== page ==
Optical fluorescence imaging in oral cancer and potentially malignant disorders


Oral squamous cell carcinoma (OSCC) is the most common type of oral cancer and is a major health burden with a 50% overall 5-year survival rate (Dental Elf – 29th Jun 2020). Oral potentially malignant disorders (OPMD) are a group of conditions that may progress to oral cancer (Dental Elf – 24th Aug 2020). Early detection and management of these lesions are crucial to improve survival rates and prevent oral cancer progression.

Current practice for the detection of OMPD involves a conventional oral examination under white light and biopsy of suspicious lesions. The decision to biopsy is based on the findings of the examination, however conventional oral examinations have been shown to be a poor predictor of oral squamous cell carcinoma and oral epithelial dysplasia (OED).

Optical fluorescence imaging (OFI) has been shown to have poor diagnostic yield for OSCC and OED and based on the published evidence, the American Dental Association have recommended against the use of auto fluorescence imaging for clinically detected lesions. However, adjunctive OFI has been demonstrated to provide more clinical information to the practitioner such as lesion detection, assessment and management than by clinical examination alone. Therefore, the aim of this systematic review was to provide evidence on the efficacy of direct OFI as an adjunctive to clinical oral examination in the evaluation and management of OPMD and OSCC.


This review was performed in accordance with the Preferred Reporting Items for Systematic Reviews and Meta-Analysis (PRISMA). Database searches were conducted in Medline, Web of Science, Embase and Scopus using a combination of MESH terms. Studies needed to evaluate and report the efficacy of both clinical oral examination and OFI for OPMD, OSCC or OED (or provide enough data for the efficacy to be calculated).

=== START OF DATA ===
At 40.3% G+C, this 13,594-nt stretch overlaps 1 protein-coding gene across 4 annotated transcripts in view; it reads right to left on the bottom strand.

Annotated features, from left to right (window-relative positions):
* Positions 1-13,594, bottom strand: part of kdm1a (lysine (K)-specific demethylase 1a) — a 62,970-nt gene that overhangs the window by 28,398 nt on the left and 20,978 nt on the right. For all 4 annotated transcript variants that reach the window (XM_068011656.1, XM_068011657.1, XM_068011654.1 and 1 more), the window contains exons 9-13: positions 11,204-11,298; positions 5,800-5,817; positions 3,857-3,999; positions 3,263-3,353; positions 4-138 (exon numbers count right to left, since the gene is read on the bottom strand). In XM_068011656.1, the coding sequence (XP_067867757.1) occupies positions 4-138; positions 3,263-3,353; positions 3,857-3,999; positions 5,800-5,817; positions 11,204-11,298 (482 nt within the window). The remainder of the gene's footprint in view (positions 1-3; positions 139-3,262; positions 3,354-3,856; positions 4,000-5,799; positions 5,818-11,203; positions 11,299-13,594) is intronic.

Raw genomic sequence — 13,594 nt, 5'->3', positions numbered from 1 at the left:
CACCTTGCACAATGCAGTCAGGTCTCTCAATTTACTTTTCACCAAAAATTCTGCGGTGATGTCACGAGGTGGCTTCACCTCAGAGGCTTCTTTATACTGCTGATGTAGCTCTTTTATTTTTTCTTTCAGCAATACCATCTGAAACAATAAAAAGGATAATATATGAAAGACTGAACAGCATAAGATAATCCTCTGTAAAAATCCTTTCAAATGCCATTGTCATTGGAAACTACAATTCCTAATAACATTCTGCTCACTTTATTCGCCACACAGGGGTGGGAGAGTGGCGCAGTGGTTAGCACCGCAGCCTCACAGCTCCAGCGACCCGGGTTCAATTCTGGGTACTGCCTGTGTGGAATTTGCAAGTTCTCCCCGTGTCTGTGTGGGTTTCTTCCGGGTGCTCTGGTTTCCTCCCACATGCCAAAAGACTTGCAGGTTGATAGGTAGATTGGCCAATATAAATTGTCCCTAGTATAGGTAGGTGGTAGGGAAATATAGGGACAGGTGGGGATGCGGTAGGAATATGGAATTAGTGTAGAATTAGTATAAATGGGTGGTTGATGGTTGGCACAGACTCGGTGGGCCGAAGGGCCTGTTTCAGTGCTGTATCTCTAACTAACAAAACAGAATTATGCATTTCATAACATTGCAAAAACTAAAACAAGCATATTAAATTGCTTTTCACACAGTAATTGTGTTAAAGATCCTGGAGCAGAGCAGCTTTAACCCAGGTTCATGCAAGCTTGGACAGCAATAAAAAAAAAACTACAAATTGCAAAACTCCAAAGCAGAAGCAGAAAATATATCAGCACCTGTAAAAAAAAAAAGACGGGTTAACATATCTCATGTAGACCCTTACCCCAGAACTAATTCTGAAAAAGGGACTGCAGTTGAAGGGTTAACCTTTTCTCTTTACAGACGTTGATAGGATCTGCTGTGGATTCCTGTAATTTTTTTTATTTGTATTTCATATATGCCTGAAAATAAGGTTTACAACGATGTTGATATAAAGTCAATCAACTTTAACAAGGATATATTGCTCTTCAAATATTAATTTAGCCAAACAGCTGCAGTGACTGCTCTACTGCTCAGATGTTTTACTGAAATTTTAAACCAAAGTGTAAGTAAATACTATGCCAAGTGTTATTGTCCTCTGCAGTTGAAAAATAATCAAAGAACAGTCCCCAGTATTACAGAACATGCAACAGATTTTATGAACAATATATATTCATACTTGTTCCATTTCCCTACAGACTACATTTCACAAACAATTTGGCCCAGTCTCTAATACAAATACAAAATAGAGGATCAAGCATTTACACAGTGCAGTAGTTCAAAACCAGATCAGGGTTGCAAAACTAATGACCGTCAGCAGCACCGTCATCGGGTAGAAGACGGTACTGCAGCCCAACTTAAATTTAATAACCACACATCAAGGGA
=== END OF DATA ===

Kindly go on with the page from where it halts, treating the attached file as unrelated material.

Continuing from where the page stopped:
The primary outcome measures focused on evaluating the efficacy of OFI in clinical evaluation, risk assessment or management of OPMD and/or OSCC. Secondary outcomes were the efficacy of OFI as an adjunct to clinical oral examination in general dental practice and its value in long term surveillance of OPMDs. Risk of bias was assessed using the QUADAS-2 tool.


  • 78 full text articles were assessed for eligibility and 27 studies met the inclusion criteria.

Auto fluorescence in the clinical evaluation of OMPD and OSCC

  • 15 studies reported efficacy on the detection of OMPD and/or OSCC with significant heterogeneity and risk of bias reported in the methodologies used. 3 studies demonstrated a low risk of bias.
  • Two studies assessed the efficacy of VELscope as an adjunct to clinical oral examination with both studies demonstrating higher sensitivity but lower specificity values.
  • On study assessed the efficacy of Identafi’s multispectral light which demonstrated equivalent accuracy to clinical oral examination with the extra-oral LED white light. The violet auto florescence light alone demonstrated low sensitivity and specificity for the detection of OPMD and/or OSCC.

Auto fluorescence for visualisation of oral mucosal lesions

  • Auto fluorescence for the visualisation of oral mucosal lesions was reported by 8 studies of which 3 had a low risk of bias.
  • 6 studies reported additional lesion detection with auto fluorescence compared to clinical oral examination alone.